Skip to main content

An Apple Pay Clone, Google’s Android Pay Will Accelerate The Market


Google Wallet failed; Android Pay will likely succeed. Like the initial versions of Android itself, Android Pay appears to be a near clone of Apple Pay, its functionality and its strategy.

Beyond the complex payments backend one of the things that Apple really got right with Apple Pay was the ability to hold the iPhone over an NFC terminal and execute the payment without opening an app. Google has exactly duplicated this in Android Pay — except for fingerprint authentication, which will come with Android M.

The old Google Wallet in-store payment experience required users to launch an app before initiating payment. While this doesn’t seem like a big deal in the abstract in practice it was and didn’t make paying with Google Wallet much easier than swiping a plastic card. Not needing to launch an app expedites the payment process dramatically.

As reported, Google Wallet will survive as a peer-to-peer payments tool. As an aside, it’s interesting that Google didn’t call Android Pay “Google Pay,” which would have given it some continuity with Google Wallet. However Android Pay is positioned as an “open platform,” so the Android brand is more consistent with that notion.

Following Google’s earlier Softcard acquisition, the company has cleared the way to have Android Pay pre-loaded on US Android handsets. Accordingly, Android Pay will be on new AT&T, Verizon and T-Mobile Android smartphones. It will work with Visa, AmEx and Discover and NFC terminals in stores.

Like Apple Pay it will also support in-app purchases.

Android leader Samsung bought a company called LoopPay that offers a technology that doesn’t require NFC to work with existing POS systems. The company will be rolling that out in addition to fingerprint authentication on its new devices.

Samsung believes it’s competing with Apple but its really competing here with Google. I’m going to predict that Android Pay will overwhelm Samsung Pay because of its platform level integration and in-app payments, which developers are likely to adopt quickly and widely.

While most financial analysts are focused on the in-store dimension of these payments tools the real action in the near term is with in-app payments, which will take off quickly for both e-commerce and offline transactions (think Uber). The fact that Apple Pay and Android Pay offer nearly identical functionality — and the fact that Apple and its partners have educated the market — will help Android Pay gain rapid adoption and advance the market as a whole.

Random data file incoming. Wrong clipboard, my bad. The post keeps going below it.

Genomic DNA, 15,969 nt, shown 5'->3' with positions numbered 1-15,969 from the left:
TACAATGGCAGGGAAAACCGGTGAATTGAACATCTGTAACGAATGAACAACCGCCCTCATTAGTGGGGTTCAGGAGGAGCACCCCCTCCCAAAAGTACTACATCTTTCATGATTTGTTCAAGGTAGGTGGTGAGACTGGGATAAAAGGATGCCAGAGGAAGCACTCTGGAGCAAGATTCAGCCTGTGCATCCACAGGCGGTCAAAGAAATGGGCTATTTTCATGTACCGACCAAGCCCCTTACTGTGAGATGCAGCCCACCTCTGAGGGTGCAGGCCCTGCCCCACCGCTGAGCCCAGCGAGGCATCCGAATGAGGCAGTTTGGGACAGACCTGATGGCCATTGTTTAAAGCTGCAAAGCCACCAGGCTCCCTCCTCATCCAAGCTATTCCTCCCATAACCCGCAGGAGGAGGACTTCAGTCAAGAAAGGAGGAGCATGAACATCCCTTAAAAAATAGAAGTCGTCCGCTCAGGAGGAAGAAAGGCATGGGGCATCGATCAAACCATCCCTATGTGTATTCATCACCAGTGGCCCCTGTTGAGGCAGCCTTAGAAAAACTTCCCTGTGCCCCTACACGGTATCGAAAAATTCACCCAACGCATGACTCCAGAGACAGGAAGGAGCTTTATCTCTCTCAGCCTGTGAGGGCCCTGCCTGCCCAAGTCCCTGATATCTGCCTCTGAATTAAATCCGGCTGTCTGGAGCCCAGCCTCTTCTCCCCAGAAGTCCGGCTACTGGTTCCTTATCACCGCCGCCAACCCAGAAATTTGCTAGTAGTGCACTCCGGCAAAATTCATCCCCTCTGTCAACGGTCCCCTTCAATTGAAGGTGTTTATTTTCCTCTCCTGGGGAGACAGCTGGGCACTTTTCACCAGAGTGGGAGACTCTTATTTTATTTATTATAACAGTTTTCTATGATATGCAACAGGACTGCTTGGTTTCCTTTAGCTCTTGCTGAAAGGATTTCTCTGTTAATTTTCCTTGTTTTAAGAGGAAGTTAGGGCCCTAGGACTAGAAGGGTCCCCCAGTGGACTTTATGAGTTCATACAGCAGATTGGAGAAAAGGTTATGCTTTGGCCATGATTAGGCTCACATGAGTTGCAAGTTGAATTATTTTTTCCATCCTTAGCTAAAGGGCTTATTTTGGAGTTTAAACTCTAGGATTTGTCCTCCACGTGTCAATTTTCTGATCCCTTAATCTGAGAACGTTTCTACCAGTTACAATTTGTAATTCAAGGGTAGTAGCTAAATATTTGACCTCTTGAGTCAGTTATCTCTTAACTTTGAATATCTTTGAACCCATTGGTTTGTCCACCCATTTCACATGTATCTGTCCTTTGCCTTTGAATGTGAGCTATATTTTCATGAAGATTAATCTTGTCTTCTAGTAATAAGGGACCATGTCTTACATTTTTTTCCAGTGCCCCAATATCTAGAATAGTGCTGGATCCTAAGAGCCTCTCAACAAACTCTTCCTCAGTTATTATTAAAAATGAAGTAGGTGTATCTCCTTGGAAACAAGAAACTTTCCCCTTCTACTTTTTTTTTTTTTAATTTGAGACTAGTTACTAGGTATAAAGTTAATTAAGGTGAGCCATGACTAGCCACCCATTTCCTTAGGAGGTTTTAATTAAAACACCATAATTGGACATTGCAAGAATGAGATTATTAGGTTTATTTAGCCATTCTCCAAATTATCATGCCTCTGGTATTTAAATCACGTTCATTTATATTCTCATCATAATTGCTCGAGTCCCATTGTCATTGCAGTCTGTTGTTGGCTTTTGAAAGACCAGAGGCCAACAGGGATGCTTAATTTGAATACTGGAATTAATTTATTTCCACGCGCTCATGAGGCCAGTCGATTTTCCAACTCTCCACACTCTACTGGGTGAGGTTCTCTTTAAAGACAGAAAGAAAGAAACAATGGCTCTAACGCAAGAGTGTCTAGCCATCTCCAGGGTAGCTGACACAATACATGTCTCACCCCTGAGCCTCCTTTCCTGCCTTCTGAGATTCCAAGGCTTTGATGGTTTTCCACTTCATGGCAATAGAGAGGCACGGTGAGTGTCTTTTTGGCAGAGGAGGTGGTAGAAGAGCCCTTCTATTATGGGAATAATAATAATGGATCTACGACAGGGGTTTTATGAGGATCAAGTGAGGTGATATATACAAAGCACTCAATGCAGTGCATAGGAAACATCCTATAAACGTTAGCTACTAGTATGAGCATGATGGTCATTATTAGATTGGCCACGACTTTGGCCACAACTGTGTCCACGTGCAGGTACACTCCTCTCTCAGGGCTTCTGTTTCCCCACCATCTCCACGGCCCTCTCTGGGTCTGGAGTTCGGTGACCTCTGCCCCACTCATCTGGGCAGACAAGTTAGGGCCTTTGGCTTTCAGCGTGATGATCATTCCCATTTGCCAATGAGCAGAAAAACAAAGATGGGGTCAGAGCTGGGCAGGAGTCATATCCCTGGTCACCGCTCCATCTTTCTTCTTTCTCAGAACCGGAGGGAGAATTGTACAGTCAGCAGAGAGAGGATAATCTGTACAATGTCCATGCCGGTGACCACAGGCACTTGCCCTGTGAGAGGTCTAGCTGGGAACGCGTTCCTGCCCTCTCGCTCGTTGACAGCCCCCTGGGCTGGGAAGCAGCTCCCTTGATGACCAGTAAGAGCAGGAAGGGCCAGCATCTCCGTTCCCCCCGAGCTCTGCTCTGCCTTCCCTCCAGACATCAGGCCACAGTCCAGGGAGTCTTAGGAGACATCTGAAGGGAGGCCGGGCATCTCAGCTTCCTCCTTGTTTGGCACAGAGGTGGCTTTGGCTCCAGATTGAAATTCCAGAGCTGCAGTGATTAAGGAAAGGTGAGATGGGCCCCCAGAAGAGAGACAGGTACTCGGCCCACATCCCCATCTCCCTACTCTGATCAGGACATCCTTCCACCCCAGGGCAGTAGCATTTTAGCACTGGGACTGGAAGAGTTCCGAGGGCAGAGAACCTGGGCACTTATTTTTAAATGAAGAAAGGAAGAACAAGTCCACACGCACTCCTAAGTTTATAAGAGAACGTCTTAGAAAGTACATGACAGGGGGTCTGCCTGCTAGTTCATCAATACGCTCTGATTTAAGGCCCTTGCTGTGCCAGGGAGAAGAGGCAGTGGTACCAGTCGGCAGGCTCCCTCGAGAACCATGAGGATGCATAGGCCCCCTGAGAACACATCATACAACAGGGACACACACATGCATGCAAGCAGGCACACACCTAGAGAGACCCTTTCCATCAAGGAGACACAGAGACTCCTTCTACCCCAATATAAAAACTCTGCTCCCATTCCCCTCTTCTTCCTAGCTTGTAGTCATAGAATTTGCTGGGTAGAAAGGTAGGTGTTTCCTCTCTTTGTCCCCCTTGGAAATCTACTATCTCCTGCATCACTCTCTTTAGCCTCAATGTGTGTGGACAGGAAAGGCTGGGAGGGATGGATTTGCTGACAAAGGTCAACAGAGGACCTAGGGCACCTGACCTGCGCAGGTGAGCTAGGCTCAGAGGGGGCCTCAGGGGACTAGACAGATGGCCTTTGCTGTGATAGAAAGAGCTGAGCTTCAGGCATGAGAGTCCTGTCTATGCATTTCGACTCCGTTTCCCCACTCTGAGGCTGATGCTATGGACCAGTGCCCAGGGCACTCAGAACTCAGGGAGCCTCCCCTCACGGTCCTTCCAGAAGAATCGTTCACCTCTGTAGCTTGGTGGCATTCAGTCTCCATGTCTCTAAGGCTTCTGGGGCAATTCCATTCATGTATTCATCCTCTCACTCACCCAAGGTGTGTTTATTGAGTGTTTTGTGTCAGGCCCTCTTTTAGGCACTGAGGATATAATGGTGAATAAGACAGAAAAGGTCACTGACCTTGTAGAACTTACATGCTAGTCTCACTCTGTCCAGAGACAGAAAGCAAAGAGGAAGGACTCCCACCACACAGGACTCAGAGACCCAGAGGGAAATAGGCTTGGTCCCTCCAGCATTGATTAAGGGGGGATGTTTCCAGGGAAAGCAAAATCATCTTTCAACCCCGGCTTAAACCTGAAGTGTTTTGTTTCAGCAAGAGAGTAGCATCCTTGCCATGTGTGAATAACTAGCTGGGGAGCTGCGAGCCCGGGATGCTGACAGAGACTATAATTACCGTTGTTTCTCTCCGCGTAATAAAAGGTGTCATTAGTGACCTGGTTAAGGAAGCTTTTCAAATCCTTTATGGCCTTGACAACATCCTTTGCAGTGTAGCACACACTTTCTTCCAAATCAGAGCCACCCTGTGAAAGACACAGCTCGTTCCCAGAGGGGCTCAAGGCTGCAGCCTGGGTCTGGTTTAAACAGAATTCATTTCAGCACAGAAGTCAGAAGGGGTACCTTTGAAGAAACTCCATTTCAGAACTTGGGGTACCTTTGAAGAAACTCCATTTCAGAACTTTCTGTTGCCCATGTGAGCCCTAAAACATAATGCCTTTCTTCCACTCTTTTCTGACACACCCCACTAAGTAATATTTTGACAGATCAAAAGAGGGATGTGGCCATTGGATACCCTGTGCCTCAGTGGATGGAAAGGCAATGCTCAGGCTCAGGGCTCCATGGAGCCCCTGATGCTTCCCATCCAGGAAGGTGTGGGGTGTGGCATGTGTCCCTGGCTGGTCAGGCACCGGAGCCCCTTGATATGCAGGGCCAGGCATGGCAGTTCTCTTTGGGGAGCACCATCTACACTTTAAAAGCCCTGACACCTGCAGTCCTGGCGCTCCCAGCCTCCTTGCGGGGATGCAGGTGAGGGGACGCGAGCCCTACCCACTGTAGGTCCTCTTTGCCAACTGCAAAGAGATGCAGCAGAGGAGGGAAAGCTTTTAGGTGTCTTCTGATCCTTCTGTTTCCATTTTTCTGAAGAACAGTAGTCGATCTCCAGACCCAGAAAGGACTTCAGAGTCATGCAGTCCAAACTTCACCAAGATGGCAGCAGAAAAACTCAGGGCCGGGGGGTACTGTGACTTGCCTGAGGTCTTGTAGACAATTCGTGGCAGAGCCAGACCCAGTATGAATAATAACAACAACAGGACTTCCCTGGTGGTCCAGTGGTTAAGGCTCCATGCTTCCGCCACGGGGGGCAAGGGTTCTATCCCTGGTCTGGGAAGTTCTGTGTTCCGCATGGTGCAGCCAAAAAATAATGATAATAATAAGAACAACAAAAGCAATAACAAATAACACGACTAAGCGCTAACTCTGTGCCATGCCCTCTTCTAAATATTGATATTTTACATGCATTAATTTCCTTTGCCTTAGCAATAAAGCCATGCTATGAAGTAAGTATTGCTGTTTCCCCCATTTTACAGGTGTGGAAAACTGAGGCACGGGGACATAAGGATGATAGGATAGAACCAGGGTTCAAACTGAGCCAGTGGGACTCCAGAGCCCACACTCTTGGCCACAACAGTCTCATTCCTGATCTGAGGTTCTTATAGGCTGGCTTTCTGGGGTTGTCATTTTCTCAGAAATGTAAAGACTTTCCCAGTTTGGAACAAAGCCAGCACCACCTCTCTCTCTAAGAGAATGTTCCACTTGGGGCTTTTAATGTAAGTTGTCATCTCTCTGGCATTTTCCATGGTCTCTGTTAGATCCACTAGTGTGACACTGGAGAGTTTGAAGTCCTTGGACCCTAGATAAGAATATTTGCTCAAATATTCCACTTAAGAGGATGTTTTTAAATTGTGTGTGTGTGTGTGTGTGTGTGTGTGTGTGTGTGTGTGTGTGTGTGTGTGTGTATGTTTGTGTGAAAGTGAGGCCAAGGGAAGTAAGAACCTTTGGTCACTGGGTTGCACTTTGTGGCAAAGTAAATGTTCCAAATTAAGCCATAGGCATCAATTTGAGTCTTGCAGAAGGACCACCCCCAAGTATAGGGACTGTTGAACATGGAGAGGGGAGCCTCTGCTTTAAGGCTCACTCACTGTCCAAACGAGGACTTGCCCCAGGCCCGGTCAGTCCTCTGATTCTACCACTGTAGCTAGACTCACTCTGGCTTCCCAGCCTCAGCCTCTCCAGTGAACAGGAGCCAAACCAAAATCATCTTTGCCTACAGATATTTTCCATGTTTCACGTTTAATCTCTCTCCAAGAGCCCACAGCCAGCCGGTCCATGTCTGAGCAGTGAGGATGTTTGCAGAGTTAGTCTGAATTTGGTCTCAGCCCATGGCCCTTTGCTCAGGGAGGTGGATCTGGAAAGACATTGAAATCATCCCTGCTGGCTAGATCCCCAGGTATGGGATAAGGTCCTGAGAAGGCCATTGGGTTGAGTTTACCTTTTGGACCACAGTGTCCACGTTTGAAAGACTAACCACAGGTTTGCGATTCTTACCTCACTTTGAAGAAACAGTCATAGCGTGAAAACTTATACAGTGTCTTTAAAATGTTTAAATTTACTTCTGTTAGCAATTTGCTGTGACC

The post An Apple Pay Clone, Google’s Android Pay Will Accelerate The Market appeared first on Marketing Land.

via Marketing Land


Popular posts from this blog

6 types of negative SEO to watch out for

The threat of negative SEO is remote but daunting. How easy is it to for a competitor to ruin your rankings, and how do you protect your site? But before we start, let’s make sure we’re clear on what negative SEO is, and what it definitely isn’t.Negative SEO is a set of activities aimed at lowering a competitor’s rankings in search results. These activities are more often off-page (e.g., building unnatural links to the site or scraping and reposting its content); but in some cases, they may also involve hacking the site and modifying its content.Negative SEO isn’t the most likely explanation for a sudden ranking drop. Before you decide someone may be deliberately hurting your rankings, factor out the more common reasons for ranking drops. You’ll find a comprehensive list here.Negative off-page SEOThis kind of negative SEO targets the site without internally interfering with it. Here are the most common shapes negative off-page SEO can take.Link farmsOne or two spammy links likely won’…

Another SEO tool drops the word “SEO”

This guest post is by Majestic’s Marketing Director, Dixon Jones, who explains the reasons for their recent name change.
Majestic, the link intelligence database that many SEOs have come to use on a daily basis, has dropped the “SEO” from it’s brand and from its domain name, to become Since most people won’t have used Google’s site migration tool before, here’s what it looks like once you press the “go” button:

In actual fact – there’s a minor bug in the tool. The address change is to the https version of (which GWT makes us register as a separate site) but that message incorrectly omits that. Fortunately, elsewhere in GWT its clear the omission is on Google’s side, not a typo from the SEO. It is most likely that the migration tool was developed before the need for Google to have separate verification codes for http and https versions of the site.
The hidden costs of a name change
There were a few “nay sayers” on Twitter upset that Majestic might be deserting it…

What will happen to influencer marketing if Instagram ‘Likes’ go away?

In April, app researcher Jane Manchun Wong discovered Instagram was testing removing “Like” counts on posts. At the time, an Instagram spokesperson told TechCrunch it was not a public test, but an internal prototype and that the company was “exploring” new ways to reduce pressure on Instagram.The possibility that Instagram – a primary platform for influencer marketing – may potentially eliminate “Likes” could impact the influencer community, causing brands to question whether or not an influencer has enough sway to contribute to the brand’s marketing efforts. Without an outward facing metric such as “Likes,” influencers would have to rely on other resources to prove their content is worthwhile – once such resource: influencer marketing agencies.Good news for agencies“I do see it as a good thing for influencer marketing agencies and platform providers,” said Leah Logan, VP of media product strategy and marketing for Collective Bias.Logan’s influencer marketing agency works with a numbe…